Ms. Shaw's varying statements are the only evidence regarding the amount in controversy. While her state court civil cover sheet and initial disclosures indicated her damages were over $100, 000, her more recent statements indicate otherwise. Ms. Shaw submitted an affidavit, signed under penalty of perjury, attesting that her damages do not exceed $75, 000. (ECF No. 8-1.) She also submitted an itemized compilation of her medical bills, which total roughly $22, 000, and explained that she doesn't have a claim for lost wages because she doesn't work. (ECF No. 21 ¶ 7; ECF No. 21-1.) These statements are significantly more probative than the boilerplate statements in the civil cover sheet and initial disclosures. See Baker v. Sears Holdings Corp., 557 F.Supp.2d 1208, 1215 (D. Colo. 2007) (“Reliance solely on the Civil Cover Sheet as a demonstration of the amount in controversy is not permissible . . . .”); KSM Int'l, LLC v. Wickman, No. 15-CV-2826-WJM-MEH, 2016 WL 8577461, at *2 (D. Colo. May 11, 2016) (holding that civil cover sheet, together with statement from plaintiff's attorney that damages were above $100, 000, were too imprecise to demonstrate amount in controversy exceeded $75, 000); Bauer v. Kipling, No. 10CV01615WYDMEH, 2010 WL 2867868 (D. Colo. July 21, 2010) (“[I]t is impossible for me to determine from these general allegations whether the total damages will exceed $75, 000 as required to establish diversity jurisdiction.”).

         Nevertheless, Home Depot insists that the amount-in-controversy requirement is met, citing the Supreme Court's decision in Wisconsin Department of Corrections v. Schacht, 524 U.S. 381 (1998). In Schacht, the Court held that a court's jurisdiction is essentially fixed at the time of removal. Id. at 391 (explaining that if a “later event, ” like “a subsequent reduction of the amount at issue below jurisdictional levels, destroys previously existing jurisdiction, ” the “federal court will keep a removed case”). Home Depot essentially argues that Ms. Shaw's revised estimates of her damages are akin to a later event that does not impact this Court's jurisdiction. However, according to Ms. Shaw's affidavit and the itemized compilation of her medical bills-the most probative evidence on this point-less than $75, 000 was in controversy when this case was removed. Ms. Shaw's boilerplate pleadings to the contrary reflect slipshod lawyering, but they don't suggest that a “later event” reduced the amount in controversy. Schacht doesn't change the outcome here.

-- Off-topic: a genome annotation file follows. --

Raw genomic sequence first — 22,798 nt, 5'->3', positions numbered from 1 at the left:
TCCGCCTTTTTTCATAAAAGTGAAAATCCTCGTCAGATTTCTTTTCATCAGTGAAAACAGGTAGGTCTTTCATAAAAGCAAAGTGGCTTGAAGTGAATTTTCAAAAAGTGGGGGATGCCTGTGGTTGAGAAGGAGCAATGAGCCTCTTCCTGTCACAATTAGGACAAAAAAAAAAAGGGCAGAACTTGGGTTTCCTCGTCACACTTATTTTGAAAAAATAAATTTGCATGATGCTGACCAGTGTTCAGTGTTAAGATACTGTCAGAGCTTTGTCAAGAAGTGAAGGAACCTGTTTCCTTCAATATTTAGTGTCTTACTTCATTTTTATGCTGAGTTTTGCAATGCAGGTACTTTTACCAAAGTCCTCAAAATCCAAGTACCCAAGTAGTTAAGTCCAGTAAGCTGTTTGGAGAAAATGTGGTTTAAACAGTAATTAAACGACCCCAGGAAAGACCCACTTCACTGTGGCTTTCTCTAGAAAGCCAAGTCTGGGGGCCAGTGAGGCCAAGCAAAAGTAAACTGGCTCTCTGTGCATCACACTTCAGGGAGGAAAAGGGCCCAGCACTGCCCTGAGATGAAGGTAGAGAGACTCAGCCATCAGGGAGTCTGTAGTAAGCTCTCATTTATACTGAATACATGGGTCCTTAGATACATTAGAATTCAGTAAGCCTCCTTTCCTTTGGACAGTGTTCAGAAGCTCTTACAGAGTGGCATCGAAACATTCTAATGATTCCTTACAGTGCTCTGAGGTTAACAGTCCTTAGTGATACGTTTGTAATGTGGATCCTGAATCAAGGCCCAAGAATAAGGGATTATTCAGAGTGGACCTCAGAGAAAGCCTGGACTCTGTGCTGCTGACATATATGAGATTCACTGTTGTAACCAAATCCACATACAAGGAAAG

Home Depot also argues that Ms. Shaw's revised estimate of her damages is little more than an attempt to manipulate this Court's jurisdiction. To dissuade her and other litigants from this conduct, Home Depot advocates rejecting her attempts to reduce the amount in controversy. This argument overlooks the fact that Ms. Shaw swore, under penalty of perjury, that her damages do not exceed $75, 000. She is likely bound by this statement-which this Court has deemed credible and accepted as fact-going forward. See In re Tonko, 154 P.3d 397, 405 (Colo. 2007) (“Issue preclusion bars relitigation of a legal or factual matter already decided in a prior proceeding.” (footnote omitted)). It seems unlikely that a litigant would purposely reduce the amount she could recover just to defeat federal jurisdiction.

         Consistent with the strong presumption against removal of civil actions to federal court based on diversity jurisdiction, I conclude that the evidence is insufficient to demonstrate subject matter jurisdiction. See Martin v. Franklin Capital Corp., 251 F.3d 1284, 1290 (10th Cir. 2001), abrogated on other grounds by Dart Cherokee, 135 S.Ct. 547.

         III. ...